In this video, OMB Solicitor Dakota Hallett discusses what the Family Court takes into consideration in a property settlement following separation.
The sudden collapse of a Miami apartment block on June 24, killing more than 98 people, made headlines around the world and focused attention on the horrific consequences of unaddressed building defects.
Initial findings on the collapse of the Champlain Towers South in the Florida suburb of Surfside suggest long-term degradation of reinforced concrete supports in the underground parking garage caused by water penetration from a leaking pool was a major factor.
In Australia, the increasing popularity of living close to work, retail and transport facilities means ever more high-rise apartments in our major cities and regional centres. As a result, developers rapidly construct new blocks to meet the demand, not always with the rigour required of modern construction and building codes.
High profile local cases of building defects such as the slanting of Sydney’s Opal Tower and the fire at Melbourne’s Lacrosse building have highlighted some of the legal issues involved for owners in such properties, which we’ll look at in this post.
Building defects and strata properties
A building defect can be caused in a number of ways, from faulty workmanship to poor design, use of defective materials, or a failure by a builder to follow standards set out in the National Construction Code.
For a fault caused by any of these means to be considered a defect, it must carry the risk of damage or destruction to the building or make it unable to be used for its intended purpose. This is considered a major defect.
A minor defect, by contrast, is any defect that is not a major defect and will usually be a cosmetic fault.
Common building defects include damage caused by inadequate waterproofing or cracks which appear in walls, ceilings and floors due to issues with a building’s structure.
In Queensland, a building defect is a faulty or unsatisfactory work under the terms of the Queensland Building and Construction Commission Act (‘the Act’).
Under the Act, statutory warranties exist in relation to new buildings, enforced by the QBCC. Within these periods, the builder is responsible for remedying any defects.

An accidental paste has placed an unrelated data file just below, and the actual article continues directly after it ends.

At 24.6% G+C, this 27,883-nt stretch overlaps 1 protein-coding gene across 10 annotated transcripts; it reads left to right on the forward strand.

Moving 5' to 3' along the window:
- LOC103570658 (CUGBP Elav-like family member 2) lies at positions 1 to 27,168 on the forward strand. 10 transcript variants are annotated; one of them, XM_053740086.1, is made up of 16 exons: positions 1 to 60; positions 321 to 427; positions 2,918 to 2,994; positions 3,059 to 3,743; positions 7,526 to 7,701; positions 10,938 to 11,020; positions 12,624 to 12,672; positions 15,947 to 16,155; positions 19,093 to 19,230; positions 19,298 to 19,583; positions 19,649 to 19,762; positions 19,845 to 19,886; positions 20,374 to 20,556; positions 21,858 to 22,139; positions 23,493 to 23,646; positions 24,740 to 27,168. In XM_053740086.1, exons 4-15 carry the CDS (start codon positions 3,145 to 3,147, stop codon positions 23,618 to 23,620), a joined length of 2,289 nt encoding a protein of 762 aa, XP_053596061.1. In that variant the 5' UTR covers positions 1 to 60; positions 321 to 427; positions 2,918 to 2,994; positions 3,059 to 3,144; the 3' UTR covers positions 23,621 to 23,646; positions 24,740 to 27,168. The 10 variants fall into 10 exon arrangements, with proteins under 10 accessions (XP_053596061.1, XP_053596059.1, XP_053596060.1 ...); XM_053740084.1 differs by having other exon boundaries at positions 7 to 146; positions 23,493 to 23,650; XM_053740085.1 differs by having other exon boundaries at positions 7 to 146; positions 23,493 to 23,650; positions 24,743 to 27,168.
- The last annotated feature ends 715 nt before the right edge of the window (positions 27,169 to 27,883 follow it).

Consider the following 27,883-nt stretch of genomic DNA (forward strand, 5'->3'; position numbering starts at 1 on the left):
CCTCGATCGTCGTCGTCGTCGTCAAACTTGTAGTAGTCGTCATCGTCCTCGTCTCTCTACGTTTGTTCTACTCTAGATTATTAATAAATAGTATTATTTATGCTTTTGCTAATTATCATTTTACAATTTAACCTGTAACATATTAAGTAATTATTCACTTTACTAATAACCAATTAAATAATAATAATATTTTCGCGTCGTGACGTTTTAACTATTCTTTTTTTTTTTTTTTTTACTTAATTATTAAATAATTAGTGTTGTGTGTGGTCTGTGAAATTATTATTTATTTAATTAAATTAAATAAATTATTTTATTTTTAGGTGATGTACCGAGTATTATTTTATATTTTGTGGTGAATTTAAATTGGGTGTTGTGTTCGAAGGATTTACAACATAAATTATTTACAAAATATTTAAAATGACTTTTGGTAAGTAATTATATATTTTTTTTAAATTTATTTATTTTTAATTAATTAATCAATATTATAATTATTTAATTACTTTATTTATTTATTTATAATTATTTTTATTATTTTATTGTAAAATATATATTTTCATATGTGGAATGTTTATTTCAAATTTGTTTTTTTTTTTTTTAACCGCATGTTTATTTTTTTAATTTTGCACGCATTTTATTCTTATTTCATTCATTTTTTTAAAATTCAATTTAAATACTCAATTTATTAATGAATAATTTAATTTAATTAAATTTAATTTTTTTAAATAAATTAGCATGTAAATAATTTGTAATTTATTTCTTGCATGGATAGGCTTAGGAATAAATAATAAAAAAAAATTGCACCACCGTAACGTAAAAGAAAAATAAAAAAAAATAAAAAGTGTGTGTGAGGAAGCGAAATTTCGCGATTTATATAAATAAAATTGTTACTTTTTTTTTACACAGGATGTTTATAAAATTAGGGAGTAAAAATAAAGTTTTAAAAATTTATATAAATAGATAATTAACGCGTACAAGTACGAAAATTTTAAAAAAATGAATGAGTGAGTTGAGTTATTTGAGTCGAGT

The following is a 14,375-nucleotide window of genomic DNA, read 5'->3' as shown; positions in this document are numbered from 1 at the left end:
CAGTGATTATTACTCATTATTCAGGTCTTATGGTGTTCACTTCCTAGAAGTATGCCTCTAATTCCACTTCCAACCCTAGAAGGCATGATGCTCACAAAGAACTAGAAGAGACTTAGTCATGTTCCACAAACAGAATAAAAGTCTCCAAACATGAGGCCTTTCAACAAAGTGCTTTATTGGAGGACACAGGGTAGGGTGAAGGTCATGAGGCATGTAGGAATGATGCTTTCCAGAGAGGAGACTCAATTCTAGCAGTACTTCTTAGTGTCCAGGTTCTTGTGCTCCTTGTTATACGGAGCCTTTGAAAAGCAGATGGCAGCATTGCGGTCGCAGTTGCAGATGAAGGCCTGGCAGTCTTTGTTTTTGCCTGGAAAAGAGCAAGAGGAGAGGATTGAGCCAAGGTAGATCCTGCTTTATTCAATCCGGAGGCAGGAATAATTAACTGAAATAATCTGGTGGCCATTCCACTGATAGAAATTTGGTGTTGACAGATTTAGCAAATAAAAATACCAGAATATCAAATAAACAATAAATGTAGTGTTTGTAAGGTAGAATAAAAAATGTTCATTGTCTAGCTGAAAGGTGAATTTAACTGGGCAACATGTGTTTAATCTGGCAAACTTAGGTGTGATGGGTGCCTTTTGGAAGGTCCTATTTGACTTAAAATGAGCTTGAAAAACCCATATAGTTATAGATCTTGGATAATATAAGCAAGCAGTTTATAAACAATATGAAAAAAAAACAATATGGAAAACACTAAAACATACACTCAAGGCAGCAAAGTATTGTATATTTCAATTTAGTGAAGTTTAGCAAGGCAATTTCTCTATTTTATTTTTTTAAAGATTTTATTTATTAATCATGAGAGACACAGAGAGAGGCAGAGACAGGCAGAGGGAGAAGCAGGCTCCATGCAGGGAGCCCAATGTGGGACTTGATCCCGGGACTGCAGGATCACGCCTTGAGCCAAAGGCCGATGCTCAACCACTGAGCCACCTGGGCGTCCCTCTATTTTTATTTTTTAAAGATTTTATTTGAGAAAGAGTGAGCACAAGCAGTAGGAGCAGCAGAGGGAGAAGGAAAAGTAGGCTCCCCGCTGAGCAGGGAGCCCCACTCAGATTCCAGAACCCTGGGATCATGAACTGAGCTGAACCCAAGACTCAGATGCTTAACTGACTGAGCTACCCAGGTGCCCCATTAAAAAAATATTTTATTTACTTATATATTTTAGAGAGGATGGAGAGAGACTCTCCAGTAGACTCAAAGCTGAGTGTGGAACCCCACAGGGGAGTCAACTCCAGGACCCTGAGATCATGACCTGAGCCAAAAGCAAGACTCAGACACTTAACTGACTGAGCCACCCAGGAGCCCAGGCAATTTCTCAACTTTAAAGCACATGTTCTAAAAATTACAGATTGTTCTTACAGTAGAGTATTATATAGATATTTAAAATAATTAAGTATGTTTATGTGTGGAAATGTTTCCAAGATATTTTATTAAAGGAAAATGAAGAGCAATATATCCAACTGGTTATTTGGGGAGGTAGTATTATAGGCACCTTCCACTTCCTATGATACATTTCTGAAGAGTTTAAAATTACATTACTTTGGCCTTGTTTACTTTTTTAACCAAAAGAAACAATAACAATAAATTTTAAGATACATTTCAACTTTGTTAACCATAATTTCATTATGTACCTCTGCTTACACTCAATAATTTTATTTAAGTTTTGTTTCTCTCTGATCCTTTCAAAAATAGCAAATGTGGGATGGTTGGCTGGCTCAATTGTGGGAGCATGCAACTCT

Defect liability periods in Queensland
Defect liability periods are the time limits in Queensland within which an owner or body corporate can make a claim against the builder to remedy defects.
Structural, or major, defects such as water leaks, major cracks and structural failure have a defect liability period of six years + six months from the ‘practical completion’ date of the building in Queensland.
Non-structural defects such as frayed carpet, or paint and tiling defects, for example, have a 12-month defect liability period.
Once a defect is detected and known about, it must be reported to the builder within 12 months through lodgment of a defective building work complaint with the Queensland Building & Construction Commission.
Defects found on both individual and common property in strata properties are covered by the statutory warranty. The body corporate may bring an action to have the defect remedied on behalf of a lot owner.
It’s important for a body corporate to act quickly once a building defect is known about as after the expiration of the warranty, responsibility for rectification will generally fall on the body.
It should be noted that a body corporate is not responsible for building defects within lots unless those defects relate to the structure of a building and the building was created in a building format plan.
Strata insurance claims
Strata insurance is taken out by a body corporate to cover public liability, damage to common property and common area contents, theft, recovery after a catastrophe, and legal liability for office bearers.
Many strata insurance policies include excluding any loss or damage arising from an existing defect in the building’s construction and/or design.
Such exclusion may leave a body corporate with limited or no cover in relation to building defects.
Bodies corporate should also check a similar exclusion is not part of the public liability coverage of the policy so that they are covered in the case of personal injury that might result from a building defect.
A body corporate can reduce its exposure by establishing the practical completion date of the building and being aware of the statutory warranty period; commissioning a defect report well before the expiry of the warranty; actioning any defects identified in the report before the liability defection period expires.
Consult specialist legal professionals
OMB Solicitors’ specialist practitioners in this area of the law mean we regularly advise bodies corporate on the complexities of strata insurance policies when building defects arise in buildings.
We will help advise on the fine print of the policy. We will also provide a body corporate with the right advice to enforce rectification of defects through the QBCC, or a separate contractual claim against a developer or builder in relation to defects.
Call us Gold coast Solicitors today if advice is required on any of the issues raised in this article.